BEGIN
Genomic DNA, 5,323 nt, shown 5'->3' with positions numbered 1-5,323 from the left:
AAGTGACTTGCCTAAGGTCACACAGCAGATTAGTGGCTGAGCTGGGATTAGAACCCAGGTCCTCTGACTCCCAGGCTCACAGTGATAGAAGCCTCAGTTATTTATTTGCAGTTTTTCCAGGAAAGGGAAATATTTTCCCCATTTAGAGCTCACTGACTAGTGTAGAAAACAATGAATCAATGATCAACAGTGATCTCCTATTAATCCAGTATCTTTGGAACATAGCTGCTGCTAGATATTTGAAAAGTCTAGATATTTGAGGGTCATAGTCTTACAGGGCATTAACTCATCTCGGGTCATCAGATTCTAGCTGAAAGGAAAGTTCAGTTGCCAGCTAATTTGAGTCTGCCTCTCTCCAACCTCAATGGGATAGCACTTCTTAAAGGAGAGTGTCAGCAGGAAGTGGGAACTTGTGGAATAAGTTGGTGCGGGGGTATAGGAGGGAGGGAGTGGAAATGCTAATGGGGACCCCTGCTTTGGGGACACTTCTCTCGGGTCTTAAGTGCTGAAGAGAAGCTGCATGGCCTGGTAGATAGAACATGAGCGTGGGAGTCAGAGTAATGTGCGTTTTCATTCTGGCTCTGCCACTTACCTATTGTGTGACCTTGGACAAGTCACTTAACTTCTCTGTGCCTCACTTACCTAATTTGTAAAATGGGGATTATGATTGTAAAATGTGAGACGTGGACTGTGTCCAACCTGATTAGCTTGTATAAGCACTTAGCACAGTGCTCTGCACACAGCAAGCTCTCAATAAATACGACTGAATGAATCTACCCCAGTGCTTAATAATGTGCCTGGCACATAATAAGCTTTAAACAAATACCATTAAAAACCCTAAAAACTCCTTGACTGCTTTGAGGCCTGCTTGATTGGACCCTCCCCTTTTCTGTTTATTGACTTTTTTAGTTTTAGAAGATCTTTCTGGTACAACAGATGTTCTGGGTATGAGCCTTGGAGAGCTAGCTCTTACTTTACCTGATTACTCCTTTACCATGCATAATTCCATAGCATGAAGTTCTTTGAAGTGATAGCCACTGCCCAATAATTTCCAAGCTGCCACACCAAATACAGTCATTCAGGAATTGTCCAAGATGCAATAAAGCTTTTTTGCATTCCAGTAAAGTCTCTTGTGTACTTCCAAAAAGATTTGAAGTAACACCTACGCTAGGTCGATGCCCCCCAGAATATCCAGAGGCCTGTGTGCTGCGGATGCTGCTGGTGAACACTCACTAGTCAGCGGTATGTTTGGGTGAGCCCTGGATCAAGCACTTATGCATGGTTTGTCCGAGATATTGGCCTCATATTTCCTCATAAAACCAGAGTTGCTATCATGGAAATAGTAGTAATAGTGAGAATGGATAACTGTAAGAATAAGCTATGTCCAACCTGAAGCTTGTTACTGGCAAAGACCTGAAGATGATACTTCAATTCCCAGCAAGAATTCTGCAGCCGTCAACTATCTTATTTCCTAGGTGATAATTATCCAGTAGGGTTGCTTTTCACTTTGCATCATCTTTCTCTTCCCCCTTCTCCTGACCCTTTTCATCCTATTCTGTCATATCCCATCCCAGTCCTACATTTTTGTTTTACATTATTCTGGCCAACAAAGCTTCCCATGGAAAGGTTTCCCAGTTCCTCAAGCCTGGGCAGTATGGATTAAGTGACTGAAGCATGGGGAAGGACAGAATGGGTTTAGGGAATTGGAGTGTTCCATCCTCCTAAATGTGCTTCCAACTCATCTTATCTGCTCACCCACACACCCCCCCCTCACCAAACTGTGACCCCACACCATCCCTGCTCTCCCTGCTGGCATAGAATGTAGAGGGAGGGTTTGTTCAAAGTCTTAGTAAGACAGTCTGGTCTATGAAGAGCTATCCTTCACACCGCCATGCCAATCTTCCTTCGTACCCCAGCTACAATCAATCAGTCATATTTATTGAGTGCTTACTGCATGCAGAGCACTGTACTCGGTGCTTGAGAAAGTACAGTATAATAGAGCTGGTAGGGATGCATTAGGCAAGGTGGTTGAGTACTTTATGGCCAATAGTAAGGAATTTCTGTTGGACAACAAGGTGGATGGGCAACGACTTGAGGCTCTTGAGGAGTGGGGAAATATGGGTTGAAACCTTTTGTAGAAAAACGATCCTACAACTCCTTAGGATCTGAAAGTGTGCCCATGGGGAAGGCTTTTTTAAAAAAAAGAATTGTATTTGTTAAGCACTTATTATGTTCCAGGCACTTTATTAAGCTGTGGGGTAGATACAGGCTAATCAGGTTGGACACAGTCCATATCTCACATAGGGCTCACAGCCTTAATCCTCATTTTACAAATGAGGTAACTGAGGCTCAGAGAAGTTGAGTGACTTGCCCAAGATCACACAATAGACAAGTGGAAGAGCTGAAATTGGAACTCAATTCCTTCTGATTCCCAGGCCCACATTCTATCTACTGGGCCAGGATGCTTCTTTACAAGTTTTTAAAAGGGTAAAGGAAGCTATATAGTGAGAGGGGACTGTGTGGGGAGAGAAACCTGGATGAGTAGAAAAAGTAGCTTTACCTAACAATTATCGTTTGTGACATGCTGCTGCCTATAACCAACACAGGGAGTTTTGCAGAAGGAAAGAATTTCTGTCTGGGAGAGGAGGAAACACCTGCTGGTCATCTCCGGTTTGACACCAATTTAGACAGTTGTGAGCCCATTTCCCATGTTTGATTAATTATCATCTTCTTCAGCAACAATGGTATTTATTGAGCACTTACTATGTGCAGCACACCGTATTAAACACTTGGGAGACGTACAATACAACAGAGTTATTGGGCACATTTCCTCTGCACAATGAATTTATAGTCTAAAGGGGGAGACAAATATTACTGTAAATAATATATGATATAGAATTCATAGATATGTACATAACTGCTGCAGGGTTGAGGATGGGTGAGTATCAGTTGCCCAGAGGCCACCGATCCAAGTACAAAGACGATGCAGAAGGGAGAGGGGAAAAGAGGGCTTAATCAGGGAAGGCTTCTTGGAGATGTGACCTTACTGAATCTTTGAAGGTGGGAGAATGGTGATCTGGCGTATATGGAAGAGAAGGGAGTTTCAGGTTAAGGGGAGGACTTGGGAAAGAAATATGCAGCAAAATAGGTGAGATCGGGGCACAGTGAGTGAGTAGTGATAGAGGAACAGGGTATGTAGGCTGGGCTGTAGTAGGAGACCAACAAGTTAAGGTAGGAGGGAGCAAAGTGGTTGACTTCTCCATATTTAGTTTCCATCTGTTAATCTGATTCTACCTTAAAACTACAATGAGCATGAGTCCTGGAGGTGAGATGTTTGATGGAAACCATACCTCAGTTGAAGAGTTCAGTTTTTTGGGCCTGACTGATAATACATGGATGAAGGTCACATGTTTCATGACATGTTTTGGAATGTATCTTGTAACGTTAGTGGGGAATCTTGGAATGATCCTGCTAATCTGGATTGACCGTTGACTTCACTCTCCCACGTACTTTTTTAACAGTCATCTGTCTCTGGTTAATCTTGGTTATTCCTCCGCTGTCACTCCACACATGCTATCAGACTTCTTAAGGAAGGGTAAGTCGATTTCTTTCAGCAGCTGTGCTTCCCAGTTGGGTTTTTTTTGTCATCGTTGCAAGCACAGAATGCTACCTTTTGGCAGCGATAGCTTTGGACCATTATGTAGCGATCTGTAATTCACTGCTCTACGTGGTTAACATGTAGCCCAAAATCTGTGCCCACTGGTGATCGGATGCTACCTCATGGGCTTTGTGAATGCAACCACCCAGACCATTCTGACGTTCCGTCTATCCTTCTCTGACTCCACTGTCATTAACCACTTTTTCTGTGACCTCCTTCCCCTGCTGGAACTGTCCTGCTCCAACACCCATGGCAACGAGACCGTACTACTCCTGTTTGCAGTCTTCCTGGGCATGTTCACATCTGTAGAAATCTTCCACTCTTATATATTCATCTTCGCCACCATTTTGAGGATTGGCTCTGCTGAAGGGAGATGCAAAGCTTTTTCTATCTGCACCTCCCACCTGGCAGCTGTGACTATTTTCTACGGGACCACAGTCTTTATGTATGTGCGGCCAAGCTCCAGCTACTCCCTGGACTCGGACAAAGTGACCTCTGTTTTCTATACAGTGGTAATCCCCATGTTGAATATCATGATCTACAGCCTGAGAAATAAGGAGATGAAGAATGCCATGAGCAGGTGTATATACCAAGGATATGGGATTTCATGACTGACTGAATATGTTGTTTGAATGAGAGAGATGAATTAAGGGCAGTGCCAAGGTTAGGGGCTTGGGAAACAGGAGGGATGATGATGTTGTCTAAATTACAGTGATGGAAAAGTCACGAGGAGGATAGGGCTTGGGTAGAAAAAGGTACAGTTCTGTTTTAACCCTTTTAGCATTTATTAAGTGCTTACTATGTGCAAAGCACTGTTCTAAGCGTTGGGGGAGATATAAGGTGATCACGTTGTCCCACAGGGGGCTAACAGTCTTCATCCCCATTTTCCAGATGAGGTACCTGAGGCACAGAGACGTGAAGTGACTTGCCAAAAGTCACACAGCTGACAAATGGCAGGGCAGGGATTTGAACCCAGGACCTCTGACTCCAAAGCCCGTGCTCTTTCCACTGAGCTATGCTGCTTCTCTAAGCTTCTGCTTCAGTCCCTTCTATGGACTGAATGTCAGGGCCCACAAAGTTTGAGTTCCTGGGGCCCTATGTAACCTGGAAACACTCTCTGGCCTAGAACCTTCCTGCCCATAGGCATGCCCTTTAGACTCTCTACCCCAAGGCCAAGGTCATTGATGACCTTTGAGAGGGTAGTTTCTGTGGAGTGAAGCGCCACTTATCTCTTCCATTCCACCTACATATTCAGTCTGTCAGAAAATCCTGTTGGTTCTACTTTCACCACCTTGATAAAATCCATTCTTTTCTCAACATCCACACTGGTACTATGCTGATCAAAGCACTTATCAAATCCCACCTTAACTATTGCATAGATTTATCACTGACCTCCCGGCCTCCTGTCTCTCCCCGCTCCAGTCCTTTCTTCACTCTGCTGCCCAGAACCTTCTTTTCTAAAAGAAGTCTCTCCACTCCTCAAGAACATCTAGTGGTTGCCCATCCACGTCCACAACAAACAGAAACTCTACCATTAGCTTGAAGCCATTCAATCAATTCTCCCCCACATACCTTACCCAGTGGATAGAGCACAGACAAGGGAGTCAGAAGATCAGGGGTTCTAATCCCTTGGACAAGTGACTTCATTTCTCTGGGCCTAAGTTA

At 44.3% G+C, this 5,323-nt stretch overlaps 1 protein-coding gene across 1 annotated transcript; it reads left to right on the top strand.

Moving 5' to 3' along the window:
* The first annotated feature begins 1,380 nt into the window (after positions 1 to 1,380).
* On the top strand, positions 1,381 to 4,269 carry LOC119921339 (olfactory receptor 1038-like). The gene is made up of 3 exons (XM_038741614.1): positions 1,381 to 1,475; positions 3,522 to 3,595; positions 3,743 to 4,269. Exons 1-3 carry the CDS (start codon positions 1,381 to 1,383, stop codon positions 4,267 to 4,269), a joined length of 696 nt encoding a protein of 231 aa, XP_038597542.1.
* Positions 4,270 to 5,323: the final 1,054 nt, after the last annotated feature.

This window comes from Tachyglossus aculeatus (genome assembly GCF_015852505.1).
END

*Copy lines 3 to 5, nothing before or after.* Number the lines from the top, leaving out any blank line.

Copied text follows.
At 44.3% G+C, this 5,323-nt stretch overlaps 1 protein-coding gene across 1 annotated transcript; it reads left to right on the top strand.

Moving 5' to 3' along the window:
* The first annotated feature begins 1,380 nt into the window (after positions 1 to 1,380).